Following advice yesterday that people who can’t work from home should go back to work, TfL has outlined how it will cope with the commute in the era of the virus.

TfL says that it has been able to operate up to 60% of tube services, and with tube passenger numbers down by 95% that means a more space on the tube trains, although they are hardly empty in rush hours. Meanwhile buses are running around 80% of services, with passenger numbers down by 85%.

As people are being asked to return back to work if they are unable to work from home – TfL says that this will require significant changes to the way in which people travel in London.

TfL said that it is working with staff and the unions with the intention of, by 18th May, increasing service levels to around 85% on the bus network, at least 70% on the Tube and London Overground (in line with national rail services), 80% on the DLR and a full service on TfL Rail.

London Underground is also aiming to restore the Circle line and to re-open some of the 37 stations that have been closed for several weeks. However, some stations will stay closed so that staff can be deployed to manage congestion at busier stations. Some stations with lift-only access may need to remain closed as social distancing is not possible.

However, this does not mean a return to the transport network that existed before the crisis.

Even with only 5% of journeys currently being made on the tube, there are certain times and locations where social distancing is already very difficult. The requirement to maintain 2m social distancing wherever possible means that TfL will only be able to carry around 13-15% of the normal number of passengers on the Tube and bus networks even when services are operating fully again.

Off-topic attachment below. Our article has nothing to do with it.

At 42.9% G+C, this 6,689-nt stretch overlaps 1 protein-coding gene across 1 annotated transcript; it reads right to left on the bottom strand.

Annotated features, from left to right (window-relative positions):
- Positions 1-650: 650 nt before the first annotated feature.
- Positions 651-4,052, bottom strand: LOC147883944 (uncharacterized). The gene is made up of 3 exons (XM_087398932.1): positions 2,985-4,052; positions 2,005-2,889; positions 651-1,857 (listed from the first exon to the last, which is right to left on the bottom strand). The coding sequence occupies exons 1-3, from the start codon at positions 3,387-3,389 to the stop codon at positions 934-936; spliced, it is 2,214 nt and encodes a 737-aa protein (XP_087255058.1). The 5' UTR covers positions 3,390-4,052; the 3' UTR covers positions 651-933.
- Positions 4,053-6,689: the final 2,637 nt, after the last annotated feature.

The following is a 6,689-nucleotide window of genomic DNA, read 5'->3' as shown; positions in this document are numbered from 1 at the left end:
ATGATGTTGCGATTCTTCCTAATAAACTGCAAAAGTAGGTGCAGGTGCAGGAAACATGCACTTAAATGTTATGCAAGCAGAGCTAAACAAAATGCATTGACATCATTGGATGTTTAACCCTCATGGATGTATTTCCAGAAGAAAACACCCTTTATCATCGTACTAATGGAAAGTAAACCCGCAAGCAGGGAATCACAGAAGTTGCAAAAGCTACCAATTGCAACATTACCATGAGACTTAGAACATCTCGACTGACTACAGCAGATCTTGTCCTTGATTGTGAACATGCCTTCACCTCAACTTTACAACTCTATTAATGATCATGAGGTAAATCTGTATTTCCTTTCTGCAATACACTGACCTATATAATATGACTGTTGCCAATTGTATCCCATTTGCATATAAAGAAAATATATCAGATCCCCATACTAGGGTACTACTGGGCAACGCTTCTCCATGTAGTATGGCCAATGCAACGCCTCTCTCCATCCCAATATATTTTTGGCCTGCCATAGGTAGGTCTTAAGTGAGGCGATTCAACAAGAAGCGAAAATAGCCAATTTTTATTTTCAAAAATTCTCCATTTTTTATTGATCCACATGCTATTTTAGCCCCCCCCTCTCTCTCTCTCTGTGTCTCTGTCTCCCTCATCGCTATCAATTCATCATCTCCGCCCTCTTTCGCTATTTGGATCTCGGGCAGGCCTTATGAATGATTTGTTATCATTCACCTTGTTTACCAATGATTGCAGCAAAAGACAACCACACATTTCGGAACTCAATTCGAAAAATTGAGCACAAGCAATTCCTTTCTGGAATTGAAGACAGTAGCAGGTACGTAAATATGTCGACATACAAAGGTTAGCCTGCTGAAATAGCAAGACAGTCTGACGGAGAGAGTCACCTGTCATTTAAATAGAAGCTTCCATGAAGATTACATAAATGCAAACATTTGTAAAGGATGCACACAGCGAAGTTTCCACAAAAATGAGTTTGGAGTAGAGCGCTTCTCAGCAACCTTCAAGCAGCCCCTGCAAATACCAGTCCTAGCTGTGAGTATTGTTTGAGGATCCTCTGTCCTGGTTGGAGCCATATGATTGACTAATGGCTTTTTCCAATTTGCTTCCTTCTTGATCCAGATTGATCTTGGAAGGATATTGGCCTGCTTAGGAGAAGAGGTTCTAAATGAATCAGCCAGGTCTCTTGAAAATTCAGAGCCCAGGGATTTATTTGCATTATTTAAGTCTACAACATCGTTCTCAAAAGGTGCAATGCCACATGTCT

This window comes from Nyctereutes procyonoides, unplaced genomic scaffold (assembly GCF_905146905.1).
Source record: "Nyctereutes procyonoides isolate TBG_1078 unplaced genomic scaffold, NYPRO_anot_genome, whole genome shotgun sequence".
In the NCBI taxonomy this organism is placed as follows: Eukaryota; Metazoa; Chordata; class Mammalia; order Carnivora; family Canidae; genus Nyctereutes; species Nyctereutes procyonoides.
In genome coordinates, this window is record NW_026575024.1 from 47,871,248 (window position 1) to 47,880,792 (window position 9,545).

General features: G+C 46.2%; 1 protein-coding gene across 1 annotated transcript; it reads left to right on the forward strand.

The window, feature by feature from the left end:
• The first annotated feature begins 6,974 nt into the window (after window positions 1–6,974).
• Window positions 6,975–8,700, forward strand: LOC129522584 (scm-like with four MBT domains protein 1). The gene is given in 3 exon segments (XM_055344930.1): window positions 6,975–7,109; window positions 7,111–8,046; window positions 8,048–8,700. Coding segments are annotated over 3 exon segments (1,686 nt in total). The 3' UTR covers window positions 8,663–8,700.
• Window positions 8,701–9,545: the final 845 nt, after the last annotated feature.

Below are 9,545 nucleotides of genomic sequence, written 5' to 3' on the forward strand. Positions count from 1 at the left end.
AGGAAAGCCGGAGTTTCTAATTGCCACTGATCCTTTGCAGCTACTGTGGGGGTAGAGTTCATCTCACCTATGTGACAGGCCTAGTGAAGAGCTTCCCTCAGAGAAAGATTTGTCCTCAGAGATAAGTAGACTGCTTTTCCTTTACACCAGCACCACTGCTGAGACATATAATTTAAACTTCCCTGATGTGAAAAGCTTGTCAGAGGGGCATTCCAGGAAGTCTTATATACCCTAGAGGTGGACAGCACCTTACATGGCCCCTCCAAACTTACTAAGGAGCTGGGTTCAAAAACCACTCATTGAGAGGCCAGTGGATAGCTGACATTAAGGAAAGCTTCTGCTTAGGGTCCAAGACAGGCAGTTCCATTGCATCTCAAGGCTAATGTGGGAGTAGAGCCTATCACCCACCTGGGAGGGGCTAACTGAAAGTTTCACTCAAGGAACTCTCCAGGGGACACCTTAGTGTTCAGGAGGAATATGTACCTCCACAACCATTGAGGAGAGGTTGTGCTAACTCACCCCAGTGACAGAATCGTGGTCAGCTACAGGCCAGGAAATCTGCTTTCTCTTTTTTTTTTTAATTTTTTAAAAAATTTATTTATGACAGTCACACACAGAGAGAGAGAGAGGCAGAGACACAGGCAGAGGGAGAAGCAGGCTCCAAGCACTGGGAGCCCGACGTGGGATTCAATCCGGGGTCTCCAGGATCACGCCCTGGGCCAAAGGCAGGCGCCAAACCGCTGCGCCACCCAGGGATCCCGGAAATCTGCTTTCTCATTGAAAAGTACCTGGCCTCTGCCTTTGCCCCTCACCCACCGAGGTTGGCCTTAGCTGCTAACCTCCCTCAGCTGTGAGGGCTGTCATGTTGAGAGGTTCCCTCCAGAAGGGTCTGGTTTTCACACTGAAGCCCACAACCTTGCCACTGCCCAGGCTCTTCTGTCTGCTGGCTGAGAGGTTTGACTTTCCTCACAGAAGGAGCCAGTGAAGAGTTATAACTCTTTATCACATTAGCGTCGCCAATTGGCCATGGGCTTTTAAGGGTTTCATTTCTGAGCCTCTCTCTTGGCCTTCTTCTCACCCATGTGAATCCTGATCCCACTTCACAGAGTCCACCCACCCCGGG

In the current situation, TfL is asking as many people as can, to avoid travel, to work from home if possible and shop locally.

Mike Brown MVO, London’s Transport Commissioner, said “Our intention is to progressively build up service levels to as close to pre-pandemic levels as possible, but it is clear life simply won’t be swiftly returning to what it was before. The travel demand challenge facing us outstrips that faced during the 2012 games due to the national requirement to maintain 2 metres distance between passengers wherever possible. That may not always be possible of course given the design of London’s transport network.”

Although it’s not yet mandatory, TfL is asking people to wear a face mask or covering when travelling on public transport, especially where social distancing is hard to achieve – such as on rush hour tube trains. Hand sanitizer points will also start to be introduced across the transport network over the coming weeks.

However, with 80% of TfL’s income coming from fares and commercial revenue, the lockdown has had a devastating impact on the organisation’s finances. It’s being reported that TfL is seeking a £2 billion bailout from the government as the organisation is already dipping deep into its cash reserves and is almost maxed out on its debt capabilities.

The government has previously cut its central taxpayer funding for TfL, which could be reversed, and the cut in fares income can be laid at official government advice not to travel. However, it’s also likely that the government will expect to see the fares freeze cancelled, or even reversed, and a number of capital projects such as the Bakerloo line extension, replacement tube trains, and Crossrail 2 could be put on hold.

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3 comments on “TfL outlines plans to cope with the post-lockdown commute
  1. Yam Gurung says:

    UK government stay alert message on Covid-19 is very unhealthy and very confused one?
    I am former Gurkha and at 70s and still feel unsafe to travel to work in Central London in a Covid-19 red zone area?
    And the UK government is holding the public ransom???…

  2. Antigonus says:

    TfL wants us to wear face masks, which could be sold at London Underground booking offices. If such offices still existed.

    • ianvisits says:

      They couldn’t as the ticket offices wouldn’t have the storage space, and the queues to buy them would overload the station – so just as TfL asks you to carry a bottle of water on hot days, but doesn’t sell them, it asks you to wear a face cover, but doesn’t sell them.

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